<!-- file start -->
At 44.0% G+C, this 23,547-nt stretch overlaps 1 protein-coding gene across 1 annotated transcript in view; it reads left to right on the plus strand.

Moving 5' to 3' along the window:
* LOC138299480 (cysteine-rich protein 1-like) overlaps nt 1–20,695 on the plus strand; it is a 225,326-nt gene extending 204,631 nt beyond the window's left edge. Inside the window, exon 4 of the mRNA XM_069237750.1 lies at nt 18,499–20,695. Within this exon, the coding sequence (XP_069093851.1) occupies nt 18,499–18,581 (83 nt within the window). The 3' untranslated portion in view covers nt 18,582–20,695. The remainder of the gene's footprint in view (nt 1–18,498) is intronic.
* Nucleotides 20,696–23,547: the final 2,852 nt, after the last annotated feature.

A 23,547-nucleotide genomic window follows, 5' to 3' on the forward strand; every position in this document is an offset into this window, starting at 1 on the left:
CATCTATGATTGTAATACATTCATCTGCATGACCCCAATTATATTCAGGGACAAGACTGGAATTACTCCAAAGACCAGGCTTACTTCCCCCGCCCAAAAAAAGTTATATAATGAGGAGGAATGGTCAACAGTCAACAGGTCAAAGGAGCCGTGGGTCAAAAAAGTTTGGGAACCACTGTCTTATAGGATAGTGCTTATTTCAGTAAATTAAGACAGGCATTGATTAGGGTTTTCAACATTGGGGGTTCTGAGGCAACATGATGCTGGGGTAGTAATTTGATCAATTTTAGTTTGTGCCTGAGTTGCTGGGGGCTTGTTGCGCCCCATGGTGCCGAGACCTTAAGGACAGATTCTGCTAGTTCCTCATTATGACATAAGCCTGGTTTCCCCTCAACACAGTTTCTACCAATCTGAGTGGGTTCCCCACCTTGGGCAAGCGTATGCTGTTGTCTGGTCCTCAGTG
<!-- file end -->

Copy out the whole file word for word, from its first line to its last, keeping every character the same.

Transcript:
At 44.0% G+C, this 23,547-nt stretch overlaps 1 protein-coding gene across 1 annotated transcript in view; it reads left to right on the plus strand.

Moving 5' to 3' along the window:
* LOC138299480 (cysteine-rich protein 1-like) overlaps nt 1–20,695 on the plus strand; it is a 225,326-nt gene extending 204,631 nt beyond the window's left edge. Inside the window, exon 4 of the mRNA XM_069237750.1 lies at nt 18,499–20,695. Within this exon, the coding sequence (XP_069093851.1) occupies nt 18,499–18,581 (83 nt within the window). The 3' untranslated portion in view covers nt 18,582–20,695. The remainder of the gene's footprint in view (nt 1–18,498) is intronic.
* Nucleotides 20,696–23,547: the final 2,852 nt, after the last annotated feature.

A 23,547-nucleotide genomic window follows, 5' to 3' on the forward strand; every position in this document is an offset into this window, starting at 1 on the left:
CATCTATGATTGTAATACATTCATCTGCATGACCCCAATTATATTCAGGGACAAGACTGGAATTACTCCAAAGACCAGGCTTACTTCCCCCGCCCAAAAAAAGTTATATAATGAGGAGGAATGGTCAACAGTCAACAGGTCAAAGGAGCCGTGGGTCAAAAAAGTTTGGGAACCACTGTCTTATAGGATAGTGCTTATTTCAGTAAATTAAGACAGGCATTGATTAGGGTTTTCAACATTGGGGGTTCTGAGGCAACATGATGCTGGGGTAGTAATTTGATCAATTTTAGTTTGTGCCTGAGTTGCTGGGGGCTTGTTGCGCCCCATGGTGCCGAGACCTTAAGGACAGATTCTGCTAGTTCCTCATTATGACATAAGCCTGGTTTCCCCTCAACACAGTTTCTACCAATCTGAGTGGGTTCCCCACCTTGGGCAAGCGTATGCTGTTGTCTGGTCCTCAGTG